Monday, February 15, 2016

AGLA social on Valentine's Day; how to explain Scalia's idea of "moral opprobrium"?

Sunday night, Arlington’s Gay and Lesbian Alliance held a Valentine’s Day diner at Freddie’s Beach Bar.

Dinner was on the heated, enclosed porch, and I could see a captioned, alarming report from CBS “60 Minutes” playing.

This event occurred one day after Justice Antonin Scalia passed away on vacation in West Texas.
Scalia was believed to have vitriolic anti-gay attitudes.  He denies this. What he says in interviews is that he follows what he sees as the letter of the Constitution.  He disagrees with the widely accepted (judicially mainstream) views of substantive due process, and of the idea of strict scrutiny to protect individuals from intrusive local and state (under incorporation doctrine) and federal laws.

But in writing dissents on recent gay-related opinions or concurrences in the past, he mentions a public “moral opprobrium” against homosexual conduct (which would have included the military, of course).  He seems to feel that a public opprobrium alone is enough “rational basis” for democratically passed laws against homosexual conduct, without having to examine or rationalize “what lies beneath” the disapproval.  We’ve seen that paradigm before, such as in Peter Wyden’s 1968 (pre-Stonewall) book “Growing Up Straight”, where public attitudes seem to be their own tautological justification.

Remember the wording in the 1986 Bowers v. Hardwick opinion, where Berger wrote about the “ancient roots” of disapproval of homosexual behavior, without bothering to explain the roots further.
Scalia did “correctly” predict that overturning homosexual-only sodomy laws could pave the way to legal acceptance of gay marriage in only a few years.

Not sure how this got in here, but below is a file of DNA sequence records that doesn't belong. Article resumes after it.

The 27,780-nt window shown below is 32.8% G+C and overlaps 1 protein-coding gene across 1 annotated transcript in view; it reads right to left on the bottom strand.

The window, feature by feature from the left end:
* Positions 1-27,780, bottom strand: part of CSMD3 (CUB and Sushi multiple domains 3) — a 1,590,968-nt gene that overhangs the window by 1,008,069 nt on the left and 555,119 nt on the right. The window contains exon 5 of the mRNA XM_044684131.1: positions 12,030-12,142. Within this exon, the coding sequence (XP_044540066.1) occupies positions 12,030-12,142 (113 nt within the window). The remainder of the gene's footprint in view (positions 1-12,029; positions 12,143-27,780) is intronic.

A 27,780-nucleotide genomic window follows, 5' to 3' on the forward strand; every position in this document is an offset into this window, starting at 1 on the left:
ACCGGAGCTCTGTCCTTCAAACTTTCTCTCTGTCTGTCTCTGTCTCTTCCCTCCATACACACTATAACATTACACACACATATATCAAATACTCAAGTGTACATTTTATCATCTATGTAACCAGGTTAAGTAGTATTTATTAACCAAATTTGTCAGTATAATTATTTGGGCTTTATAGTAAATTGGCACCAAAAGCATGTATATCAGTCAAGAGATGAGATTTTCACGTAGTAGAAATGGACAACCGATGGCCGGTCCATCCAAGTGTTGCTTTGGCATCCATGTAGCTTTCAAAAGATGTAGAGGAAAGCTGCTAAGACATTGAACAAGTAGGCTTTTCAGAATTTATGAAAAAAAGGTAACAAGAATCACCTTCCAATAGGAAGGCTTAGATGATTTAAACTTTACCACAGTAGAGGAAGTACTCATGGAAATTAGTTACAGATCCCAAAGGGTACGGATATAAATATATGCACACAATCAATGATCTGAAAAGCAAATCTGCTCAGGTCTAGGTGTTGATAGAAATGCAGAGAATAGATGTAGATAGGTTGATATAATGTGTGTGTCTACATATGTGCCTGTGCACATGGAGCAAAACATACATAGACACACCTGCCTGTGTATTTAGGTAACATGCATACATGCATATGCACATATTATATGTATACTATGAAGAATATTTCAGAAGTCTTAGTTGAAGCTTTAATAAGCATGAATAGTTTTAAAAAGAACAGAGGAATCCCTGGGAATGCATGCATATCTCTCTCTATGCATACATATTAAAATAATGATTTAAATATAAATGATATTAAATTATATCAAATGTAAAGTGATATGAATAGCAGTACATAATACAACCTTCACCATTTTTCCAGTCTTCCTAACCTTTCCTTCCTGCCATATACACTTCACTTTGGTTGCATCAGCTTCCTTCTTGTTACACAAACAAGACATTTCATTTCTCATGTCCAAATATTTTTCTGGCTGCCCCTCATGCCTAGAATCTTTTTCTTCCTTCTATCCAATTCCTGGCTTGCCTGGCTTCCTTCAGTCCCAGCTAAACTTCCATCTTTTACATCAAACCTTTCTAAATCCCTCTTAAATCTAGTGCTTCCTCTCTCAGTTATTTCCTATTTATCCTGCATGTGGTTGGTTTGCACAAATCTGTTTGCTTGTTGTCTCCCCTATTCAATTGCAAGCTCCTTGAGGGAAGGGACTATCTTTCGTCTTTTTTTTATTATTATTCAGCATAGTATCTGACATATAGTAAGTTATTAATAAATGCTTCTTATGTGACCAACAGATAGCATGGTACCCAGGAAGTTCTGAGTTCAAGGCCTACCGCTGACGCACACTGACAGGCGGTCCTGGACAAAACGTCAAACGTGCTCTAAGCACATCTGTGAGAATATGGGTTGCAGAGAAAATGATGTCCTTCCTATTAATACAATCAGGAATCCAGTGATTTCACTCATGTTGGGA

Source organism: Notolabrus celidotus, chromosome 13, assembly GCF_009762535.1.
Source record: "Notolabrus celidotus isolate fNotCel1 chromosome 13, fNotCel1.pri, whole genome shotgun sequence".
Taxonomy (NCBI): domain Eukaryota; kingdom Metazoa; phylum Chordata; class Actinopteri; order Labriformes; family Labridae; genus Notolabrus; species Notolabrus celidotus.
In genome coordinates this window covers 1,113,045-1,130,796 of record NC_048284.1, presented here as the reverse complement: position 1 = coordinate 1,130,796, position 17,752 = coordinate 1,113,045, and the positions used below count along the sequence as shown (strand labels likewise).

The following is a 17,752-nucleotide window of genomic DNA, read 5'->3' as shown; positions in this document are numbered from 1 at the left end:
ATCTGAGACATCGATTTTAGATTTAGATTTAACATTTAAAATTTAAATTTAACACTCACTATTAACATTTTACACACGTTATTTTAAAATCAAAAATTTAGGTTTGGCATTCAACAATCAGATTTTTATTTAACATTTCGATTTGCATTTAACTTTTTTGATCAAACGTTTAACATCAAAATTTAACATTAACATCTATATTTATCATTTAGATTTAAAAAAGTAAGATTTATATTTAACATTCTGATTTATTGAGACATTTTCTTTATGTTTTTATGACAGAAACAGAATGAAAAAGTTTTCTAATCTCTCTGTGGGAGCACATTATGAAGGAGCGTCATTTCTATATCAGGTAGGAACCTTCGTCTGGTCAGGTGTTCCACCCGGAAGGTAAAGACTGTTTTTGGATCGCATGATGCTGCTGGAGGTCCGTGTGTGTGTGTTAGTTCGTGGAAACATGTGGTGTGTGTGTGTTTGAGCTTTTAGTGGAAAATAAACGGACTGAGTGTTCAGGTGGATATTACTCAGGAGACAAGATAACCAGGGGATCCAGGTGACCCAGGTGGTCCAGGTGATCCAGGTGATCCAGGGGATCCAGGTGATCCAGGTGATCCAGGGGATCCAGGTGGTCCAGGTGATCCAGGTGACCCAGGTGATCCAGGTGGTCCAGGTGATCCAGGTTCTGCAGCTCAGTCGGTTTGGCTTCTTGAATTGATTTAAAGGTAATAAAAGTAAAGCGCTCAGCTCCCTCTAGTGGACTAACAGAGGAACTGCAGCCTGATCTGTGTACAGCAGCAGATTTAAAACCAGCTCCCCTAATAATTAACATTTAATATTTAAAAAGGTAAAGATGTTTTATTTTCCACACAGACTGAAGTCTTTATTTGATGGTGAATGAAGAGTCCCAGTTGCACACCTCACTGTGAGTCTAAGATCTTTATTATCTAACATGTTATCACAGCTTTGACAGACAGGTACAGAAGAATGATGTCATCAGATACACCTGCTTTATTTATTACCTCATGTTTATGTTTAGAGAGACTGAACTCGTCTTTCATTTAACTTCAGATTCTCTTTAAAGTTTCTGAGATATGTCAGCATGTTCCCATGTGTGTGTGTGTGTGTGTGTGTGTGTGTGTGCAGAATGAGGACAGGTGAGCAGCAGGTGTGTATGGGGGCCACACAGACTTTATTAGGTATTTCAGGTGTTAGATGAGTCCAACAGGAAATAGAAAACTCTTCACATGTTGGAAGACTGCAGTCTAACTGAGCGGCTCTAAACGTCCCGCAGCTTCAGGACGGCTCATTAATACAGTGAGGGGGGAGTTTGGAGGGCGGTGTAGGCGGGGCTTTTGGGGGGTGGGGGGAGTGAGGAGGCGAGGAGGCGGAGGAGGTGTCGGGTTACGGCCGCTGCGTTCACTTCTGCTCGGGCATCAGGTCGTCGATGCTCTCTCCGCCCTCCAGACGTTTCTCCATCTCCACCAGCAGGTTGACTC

Before Stonewall, the opprobrium seemed to result from a mixture of factors:  parents, lacking real individual opportunities, wanting the maximum opportunity for biological lineage (and birthrate is a big factor in Russia’s homophobia today);  a belief that many women would not find husbands and become poor;  a belief that men would not be able to “bond” properly to protect women and children (the military issue).  This could be masked by religion ("evangelical Christianity" or Vatican theology), where people believe what they are told to believe by authorities in their lives. A lot of this has largely gone away for “richer” people with more education and higher living standards.  Public health came into the picture in the 1980s with right-wing speculations about AIDS, but none of that was ever mentioned in any Supreme Court opinions.
I can remember some comments about Scalia back in 1986 at a dinner in Dallas (was it at the Bell Pepper) with a PWA, ordering cheese omelet (doing well at the time, but he would succumb in 1987), saying that illness could happen to Scalia, too.  But Scalia’s end seemed to be peaceful, the way anyone would want it.  

Lambda Legal did provide this statement on the passing of Scalia.
Kevin Naff, of the Washington Blade, writes in an op-ed (Feb. 19) "Relieved that Scalia can no longer judge us."

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